I don’t know why the plight of poor Puerto Rican villagers in Utuado — a tiny spot on the map that I know from Peace Corps training — moved me to order water packs, dried food, and a water purifier from Amazon against the day that Seattle might suffer an earthquake. But that’s what moved me to action.
I’ve gotten some teasing emails about whether I’m turning into a “prepper” — one of those people who lives off the grid in Idaho, surrounded by guns and with my own generator, water supply and food, against the day that government helicopters come to take away my rights. The answer is no.
Nor am I excessively well prepared. As friend Phyllis shared with me, one of her neighbors showed her more than 30 items that one could stock in order to be really ready for a natural or man-made disaster. I don’t have anything like that.
I actually think that living in a downtown high rise with a lot of glass on a steep hill is a terrible place to be in an earthquake. Supposedly builders in Seattle harden these structures to take in to account the possible sway of an earthquake, but cost control what it is, I’d guess those plans meet minimum standards and are not much to count on. I also suspect, because most of my neighbors in the building are young, that I’m better prepared than than the average resident. The young tend to think nothing bad can ever really happen to them. What would it be like to be stranded here and be the only person with food and water and a functioning flashlight?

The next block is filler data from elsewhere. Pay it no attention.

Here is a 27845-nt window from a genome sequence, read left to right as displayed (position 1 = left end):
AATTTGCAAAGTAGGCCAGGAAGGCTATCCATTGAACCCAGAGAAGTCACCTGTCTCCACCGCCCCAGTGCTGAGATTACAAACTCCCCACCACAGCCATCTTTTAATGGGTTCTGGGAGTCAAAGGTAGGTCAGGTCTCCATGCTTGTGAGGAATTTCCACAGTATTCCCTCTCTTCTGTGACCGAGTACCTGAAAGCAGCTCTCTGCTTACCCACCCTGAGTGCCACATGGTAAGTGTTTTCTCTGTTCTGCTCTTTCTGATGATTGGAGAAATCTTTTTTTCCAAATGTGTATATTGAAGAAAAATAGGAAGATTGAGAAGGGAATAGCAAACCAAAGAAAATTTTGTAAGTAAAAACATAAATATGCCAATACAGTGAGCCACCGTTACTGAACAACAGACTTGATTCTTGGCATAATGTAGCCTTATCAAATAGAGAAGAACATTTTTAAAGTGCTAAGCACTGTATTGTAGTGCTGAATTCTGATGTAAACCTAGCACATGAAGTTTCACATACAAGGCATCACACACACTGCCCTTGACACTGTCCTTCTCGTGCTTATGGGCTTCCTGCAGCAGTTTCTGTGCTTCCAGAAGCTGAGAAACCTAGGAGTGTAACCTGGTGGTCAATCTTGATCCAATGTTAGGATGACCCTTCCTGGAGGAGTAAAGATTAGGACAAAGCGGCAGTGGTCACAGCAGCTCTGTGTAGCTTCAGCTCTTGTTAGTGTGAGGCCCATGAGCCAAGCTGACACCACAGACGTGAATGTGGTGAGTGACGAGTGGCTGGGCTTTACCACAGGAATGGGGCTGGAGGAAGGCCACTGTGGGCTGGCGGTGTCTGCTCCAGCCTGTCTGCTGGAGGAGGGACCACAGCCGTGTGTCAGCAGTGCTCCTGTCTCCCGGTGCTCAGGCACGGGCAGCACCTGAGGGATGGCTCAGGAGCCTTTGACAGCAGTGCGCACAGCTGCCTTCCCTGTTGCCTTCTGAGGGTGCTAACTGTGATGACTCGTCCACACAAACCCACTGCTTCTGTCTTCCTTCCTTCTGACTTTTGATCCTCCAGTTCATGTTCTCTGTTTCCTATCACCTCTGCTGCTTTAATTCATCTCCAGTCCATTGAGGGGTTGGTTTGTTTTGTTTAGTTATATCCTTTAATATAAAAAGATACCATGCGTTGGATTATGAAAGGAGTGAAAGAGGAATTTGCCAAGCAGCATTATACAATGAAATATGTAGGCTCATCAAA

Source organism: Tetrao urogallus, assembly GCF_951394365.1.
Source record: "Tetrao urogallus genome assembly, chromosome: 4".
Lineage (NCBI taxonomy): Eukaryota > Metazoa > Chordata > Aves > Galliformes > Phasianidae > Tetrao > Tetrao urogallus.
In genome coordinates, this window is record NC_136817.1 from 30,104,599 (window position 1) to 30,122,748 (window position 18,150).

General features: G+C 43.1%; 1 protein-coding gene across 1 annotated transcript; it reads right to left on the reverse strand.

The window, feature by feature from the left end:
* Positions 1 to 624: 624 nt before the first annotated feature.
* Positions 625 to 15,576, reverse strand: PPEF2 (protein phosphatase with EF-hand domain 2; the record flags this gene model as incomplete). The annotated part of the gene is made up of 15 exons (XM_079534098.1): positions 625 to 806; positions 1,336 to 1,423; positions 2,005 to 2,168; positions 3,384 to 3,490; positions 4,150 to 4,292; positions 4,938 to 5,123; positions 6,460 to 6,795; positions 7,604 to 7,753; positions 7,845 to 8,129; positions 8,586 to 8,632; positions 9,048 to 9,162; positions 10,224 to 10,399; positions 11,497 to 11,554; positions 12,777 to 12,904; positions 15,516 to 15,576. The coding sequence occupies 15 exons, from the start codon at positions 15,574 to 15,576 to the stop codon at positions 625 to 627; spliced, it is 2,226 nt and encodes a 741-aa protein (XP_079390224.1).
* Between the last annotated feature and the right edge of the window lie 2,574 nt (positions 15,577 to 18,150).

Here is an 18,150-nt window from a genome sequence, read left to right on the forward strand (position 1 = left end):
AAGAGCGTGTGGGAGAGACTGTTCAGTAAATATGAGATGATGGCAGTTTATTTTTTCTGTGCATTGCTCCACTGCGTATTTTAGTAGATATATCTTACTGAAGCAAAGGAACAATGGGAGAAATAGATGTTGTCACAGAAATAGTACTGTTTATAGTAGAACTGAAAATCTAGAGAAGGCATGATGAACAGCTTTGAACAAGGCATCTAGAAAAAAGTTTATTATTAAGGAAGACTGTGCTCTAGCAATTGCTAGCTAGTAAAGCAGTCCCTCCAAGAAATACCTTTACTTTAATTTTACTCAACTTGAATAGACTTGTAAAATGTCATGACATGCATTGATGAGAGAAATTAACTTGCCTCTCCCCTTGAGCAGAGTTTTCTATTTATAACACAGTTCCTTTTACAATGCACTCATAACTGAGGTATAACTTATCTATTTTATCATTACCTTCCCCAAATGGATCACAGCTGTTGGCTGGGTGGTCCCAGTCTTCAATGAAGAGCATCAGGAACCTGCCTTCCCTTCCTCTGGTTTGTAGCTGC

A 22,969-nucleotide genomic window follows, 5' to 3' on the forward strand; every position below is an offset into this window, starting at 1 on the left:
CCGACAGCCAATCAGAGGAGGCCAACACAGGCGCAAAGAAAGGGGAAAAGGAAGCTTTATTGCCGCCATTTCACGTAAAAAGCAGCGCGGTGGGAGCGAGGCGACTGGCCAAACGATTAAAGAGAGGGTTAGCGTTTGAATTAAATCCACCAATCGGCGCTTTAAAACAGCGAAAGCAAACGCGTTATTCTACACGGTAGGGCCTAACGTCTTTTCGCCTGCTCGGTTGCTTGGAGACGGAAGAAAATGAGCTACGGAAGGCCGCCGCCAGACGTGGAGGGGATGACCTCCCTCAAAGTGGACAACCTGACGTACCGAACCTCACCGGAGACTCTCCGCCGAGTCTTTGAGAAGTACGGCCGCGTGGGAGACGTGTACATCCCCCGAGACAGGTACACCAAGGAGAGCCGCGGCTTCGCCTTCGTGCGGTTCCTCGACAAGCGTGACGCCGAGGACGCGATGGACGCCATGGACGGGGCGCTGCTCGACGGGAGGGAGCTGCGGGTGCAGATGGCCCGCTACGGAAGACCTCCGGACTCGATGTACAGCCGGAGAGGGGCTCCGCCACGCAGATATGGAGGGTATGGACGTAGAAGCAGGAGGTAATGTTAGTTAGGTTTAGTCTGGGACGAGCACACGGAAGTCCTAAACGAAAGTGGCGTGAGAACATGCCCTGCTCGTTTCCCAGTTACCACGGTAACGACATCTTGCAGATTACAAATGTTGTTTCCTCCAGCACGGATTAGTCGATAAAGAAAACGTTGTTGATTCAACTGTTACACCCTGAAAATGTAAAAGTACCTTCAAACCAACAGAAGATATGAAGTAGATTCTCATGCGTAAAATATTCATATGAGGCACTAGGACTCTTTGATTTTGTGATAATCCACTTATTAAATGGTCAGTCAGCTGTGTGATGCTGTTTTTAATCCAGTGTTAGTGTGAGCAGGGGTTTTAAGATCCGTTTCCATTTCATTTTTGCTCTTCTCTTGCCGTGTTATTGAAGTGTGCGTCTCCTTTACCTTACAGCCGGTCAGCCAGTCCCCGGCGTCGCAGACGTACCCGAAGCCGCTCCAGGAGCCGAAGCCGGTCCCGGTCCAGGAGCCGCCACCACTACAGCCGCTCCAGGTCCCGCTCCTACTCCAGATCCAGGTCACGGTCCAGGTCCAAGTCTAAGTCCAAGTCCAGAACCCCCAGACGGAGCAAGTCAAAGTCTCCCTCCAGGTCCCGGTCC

What, my cell phone flashlight doesn’t work because I have no way to charge the phone? How can that be? It’s the only flashlight I have…
The Puerto Rican disaster has made me a little better prepared. Like everyone else, I hope my supplies reach their shelf-life expiration date without ever having been used, and that when I throw them out unopened I can laugh about the money wasted on the disaster that never came.